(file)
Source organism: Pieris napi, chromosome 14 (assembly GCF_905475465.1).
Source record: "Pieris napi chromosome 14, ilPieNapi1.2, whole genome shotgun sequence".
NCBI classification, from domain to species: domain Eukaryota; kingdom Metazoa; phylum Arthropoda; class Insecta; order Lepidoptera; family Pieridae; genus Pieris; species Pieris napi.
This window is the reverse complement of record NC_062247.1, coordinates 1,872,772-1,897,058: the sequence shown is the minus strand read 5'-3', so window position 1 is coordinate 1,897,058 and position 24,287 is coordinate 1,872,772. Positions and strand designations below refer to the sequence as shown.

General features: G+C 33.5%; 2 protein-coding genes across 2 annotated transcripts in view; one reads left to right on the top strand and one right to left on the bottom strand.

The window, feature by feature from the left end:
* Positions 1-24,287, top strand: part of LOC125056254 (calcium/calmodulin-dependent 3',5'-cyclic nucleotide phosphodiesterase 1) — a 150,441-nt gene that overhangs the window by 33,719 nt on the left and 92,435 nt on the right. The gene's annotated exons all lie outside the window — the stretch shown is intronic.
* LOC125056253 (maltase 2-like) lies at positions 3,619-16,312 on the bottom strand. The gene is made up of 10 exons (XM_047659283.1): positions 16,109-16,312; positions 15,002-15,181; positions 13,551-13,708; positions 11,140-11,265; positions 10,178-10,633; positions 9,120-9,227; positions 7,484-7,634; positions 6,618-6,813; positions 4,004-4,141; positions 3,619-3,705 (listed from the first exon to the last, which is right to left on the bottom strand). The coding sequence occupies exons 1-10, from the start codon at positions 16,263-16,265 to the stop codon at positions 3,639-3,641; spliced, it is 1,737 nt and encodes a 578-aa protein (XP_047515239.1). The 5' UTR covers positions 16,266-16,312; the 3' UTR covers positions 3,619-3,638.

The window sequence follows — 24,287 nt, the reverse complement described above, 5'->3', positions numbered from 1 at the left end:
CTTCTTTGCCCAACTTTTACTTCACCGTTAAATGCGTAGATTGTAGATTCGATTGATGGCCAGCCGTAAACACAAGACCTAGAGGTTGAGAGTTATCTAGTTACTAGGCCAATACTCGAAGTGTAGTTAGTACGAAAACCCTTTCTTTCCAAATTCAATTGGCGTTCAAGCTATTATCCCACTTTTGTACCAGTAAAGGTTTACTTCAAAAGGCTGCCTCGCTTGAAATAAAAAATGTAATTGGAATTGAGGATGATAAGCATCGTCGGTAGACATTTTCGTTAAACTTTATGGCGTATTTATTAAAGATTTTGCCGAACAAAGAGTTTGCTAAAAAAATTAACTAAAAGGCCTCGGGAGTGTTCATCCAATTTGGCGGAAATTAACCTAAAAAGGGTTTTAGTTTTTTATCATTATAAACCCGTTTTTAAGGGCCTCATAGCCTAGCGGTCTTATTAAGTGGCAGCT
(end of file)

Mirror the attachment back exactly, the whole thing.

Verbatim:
Source organism: Pieris napi, chromosome 14 (assembly GCF_905475465.1).
Source record: "Pieris napi chromosome 14, ilPieNapi1.2, whole genome shotgun sequence".
NCBI classification, from domain to species: domain Eukaryota; kingdom Metazoa; phylum Arthropoda; class Insecta; order Lepidoptera; family Pieridae; genus Pieris; species Pieris napi.
This window is the reverse complement of record NC_062247.1, coordinates 1,872,772-1,897,058: the sequence shown is the minus strand read 5'-3', so window position 1 is coordinate 1,897,058 and position 24,287 is coordinate 1,872,772. Positions and strand designations below refer to the sequence as shown.

General features: G+C 33.5%; 2 protein-coding genes across 2 annotated transcripts in view; one reads left to right on the top strand and one right to left on the bottom strand.

The window, feature by feature from the left end:
* Positions 1-24,287, top strand: part of LOC125056254 (calcium/calmodulin-dependent 3',5'-cyclic nucleotide phosphodiesterase 1) — a 150,441-nt gene that overhangs the window by 33,719 nt on the left and 92,435 nt on the right. The gene's annotated exons all lie outside the window — the stretch shown is intronic.
* LOC125056253 (maltase 2-like) lies at positions 3,619-16,312 on the bottom strand. The gene is made up of 10 exons (XM_047659283.1): positions 16,109-16,312; positions 15,002-15,181; positions 13,551-13,708; positions 11,140-11,265; positions 10,178-10,633; positions 9,120-9,227; positions 7,484-7,634; positions 6,618-6,813; positions 4,004-4,141; positions 3,619-3,705 (listed from the first exon to the last, which is right to left on the bottom strand). The coding sequence occupies exons 1-10, from the start codon at positions 16,263-16,265 to the stop codon at positions 3,639-3,641; spliced, it is 1,737 nt and encodes a 578-aa protein (XP_047515239.1). The 5' UTR covers positions 16,266-16,312; the 3' UTR covers positions 3,619-3,638.

The window sequence follows — 24,287 nt, the reverse complement described above, 5'->3', positions numbered from 1 at the left end:
CTTCTTTGCCCAACTTTTACTTCACCGTTAAATGCGTAGATTGTAGATTCGATTGATGGCCAGCCGTAAACACAAGACCTAGAGGTTGAGAGTTATCTAGTTACTAGGCCAATACTCGAAGTGTAGTTAGTACGAAAACCCTTTCTTTCCAAATTCAATTGGCGTTCAAGCTATTATCCCACTTTTGTACCAGTAAAGGTTTACTTCAAAAGGCTGCCTCGCTTGAAATAAAAAATGTAATTGGAATTGAGGATGATAAGCATCGTCGGTAGACATTTTCGTTAAACTTTATGGCGTATTTATTAAAGATTTTGCCGAACAAAGAGTTTGCTAAAAAAATTAACTAAAAGGCCTCGGGAGTGTTCATCCAATTTGGCGGAAATTAACCTAAAAAGGGTTTTAGTTTTTTATCATTATAAACCCGTTTTTAAGGGCCTCATAGCCTAGCGGTCTTATTAAGTGGCAGCT